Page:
When Joens, the A-10 Player of the Year, was held to two first-half points (both from the foul line) and Oha was held to four, junior Marsheik Witherspoon stepped up, tying a career-high 10 points in the first half. The point guard, who would break her record with two foul shots in the second half to end the day with 12 points and three steals, said her performance was evidence of her growing confidence.
“I think my team improved, and coach has been giving us so much positive talk recently, and that’s really helped us to play well,” she said. “So when they’re doubling the two best players on the team, somebody has to step up, and that just happened to be me.”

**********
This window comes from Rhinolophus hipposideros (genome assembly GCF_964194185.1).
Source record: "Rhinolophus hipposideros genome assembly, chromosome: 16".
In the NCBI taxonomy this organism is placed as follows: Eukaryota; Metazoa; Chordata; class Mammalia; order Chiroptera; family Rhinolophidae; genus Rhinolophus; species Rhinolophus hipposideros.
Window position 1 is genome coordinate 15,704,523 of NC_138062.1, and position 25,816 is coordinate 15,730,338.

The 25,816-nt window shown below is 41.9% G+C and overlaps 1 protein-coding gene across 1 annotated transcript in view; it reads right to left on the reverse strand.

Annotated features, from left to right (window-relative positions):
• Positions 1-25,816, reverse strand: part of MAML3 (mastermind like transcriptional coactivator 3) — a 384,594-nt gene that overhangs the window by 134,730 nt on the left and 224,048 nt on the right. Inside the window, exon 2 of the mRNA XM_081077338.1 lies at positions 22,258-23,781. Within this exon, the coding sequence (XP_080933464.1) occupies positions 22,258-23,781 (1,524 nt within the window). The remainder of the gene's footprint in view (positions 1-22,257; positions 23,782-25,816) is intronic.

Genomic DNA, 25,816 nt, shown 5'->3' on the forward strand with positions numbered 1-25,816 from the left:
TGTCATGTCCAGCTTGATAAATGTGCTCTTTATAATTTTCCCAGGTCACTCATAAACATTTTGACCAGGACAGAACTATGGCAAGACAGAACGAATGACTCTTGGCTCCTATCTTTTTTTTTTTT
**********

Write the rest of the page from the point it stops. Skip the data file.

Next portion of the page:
Erin Wehrle’s two three-pointers led the Dukes on a 9-2 run to start the second half, coming within one point of the regular season conference champions, but junior Ugo Oha (16 points, six blocks) said it was her team’s ability to maintain their poise that kept them ahead.
“Throughout the season we had our backs against the wall a couple of times, but the key component is that we remained poised, and that helps us a lot,” she said. “We don’t let our offense dictate our defense, and getting a couple of stops helped to get the momentum back. That was the key.”